|for interior lighting we'll pick up 6 of|
these if they're still available
|a brick floor|
|a pergola over the doors|
|I can build these right? (they're on ebay right|
now, don't choke when you see the price!)
|these for the exterior, at least we already|
own them(and they were free, and are huge!)
As of now the plan will be to rebuild her on a pole barn style foundation, building off of about 25 cement footings set at 36 inches (frost line for western PA). The interior will just be gravel for the time being, we can come back and pour a concrete pad later (although I may store my brick pile in there as a floor). While this is not ideal, it gets us a carriage house, and saves the building - huge barns built this way can easily last a century or more. Currently, the schoolhouse sits on top of a perimeter of stacked stone, not mortared, and not below the frost line - if it's lasted this long more or less abandoned since 1945, I think we're going to be fine. Our carpenter will be rebuilding the framing and re-roofing, while we re-side, paint, build and install carriage house doors (unless we can salvage those) and restore the windows and shutters. We will be matching the stickwork on the main house in the gables, which should help to tie the two buildings together. Longer term, we'll add a small pergola over the front using some antique corbels I have, and build another patio with pergola attached to the side using three antique columns from another demoed house.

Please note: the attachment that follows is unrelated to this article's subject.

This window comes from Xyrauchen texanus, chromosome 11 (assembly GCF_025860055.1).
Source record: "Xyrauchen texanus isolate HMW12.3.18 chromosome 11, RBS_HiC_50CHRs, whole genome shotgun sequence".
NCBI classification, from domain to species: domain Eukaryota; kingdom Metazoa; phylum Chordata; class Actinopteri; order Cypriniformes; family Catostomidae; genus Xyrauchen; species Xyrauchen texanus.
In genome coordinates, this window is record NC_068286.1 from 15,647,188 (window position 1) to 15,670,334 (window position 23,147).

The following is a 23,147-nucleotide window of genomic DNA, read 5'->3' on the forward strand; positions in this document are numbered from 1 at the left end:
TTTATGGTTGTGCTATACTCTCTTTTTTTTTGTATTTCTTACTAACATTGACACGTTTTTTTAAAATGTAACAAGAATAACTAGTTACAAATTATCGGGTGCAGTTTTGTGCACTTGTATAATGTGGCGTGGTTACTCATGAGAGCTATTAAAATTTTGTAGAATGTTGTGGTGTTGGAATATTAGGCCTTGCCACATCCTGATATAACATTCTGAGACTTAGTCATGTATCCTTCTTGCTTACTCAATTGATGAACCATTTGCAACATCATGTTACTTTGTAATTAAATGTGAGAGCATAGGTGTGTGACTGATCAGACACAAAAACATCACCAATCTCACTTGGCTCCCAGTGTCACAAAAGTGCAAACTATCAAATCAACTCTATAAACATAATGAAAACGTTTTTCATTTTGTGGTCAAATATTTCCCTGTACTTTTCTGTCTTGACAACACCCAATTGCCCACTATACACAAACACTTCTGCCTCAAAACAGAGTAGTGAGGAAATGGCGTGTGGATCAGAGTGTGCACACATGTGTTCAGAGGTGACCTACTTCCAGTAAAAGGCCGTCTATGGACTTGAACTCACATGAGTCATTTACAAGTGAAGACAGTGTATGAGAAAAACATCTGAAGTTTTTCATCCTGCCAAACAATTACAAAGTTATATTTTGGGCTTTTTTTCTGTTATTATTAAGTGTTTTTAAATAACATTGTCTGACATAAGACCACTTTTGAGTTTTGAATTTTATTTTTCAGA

|this pattern if we're able to find a cottage|
pattern stained glass window for the gable
|we'll use this pattern if we can't find a window|
I will admit to being torn about making so many modifications to the building. But the truth of it is that there isn't much call for one room school houses anymore - and I think that re-framing the front to accommodate sliding doors is probably less intrusive than framing off rooms on the interior right? Am I crazy for even being bothered by that?
No matter what I do it'll never look like these though . . . *sigh*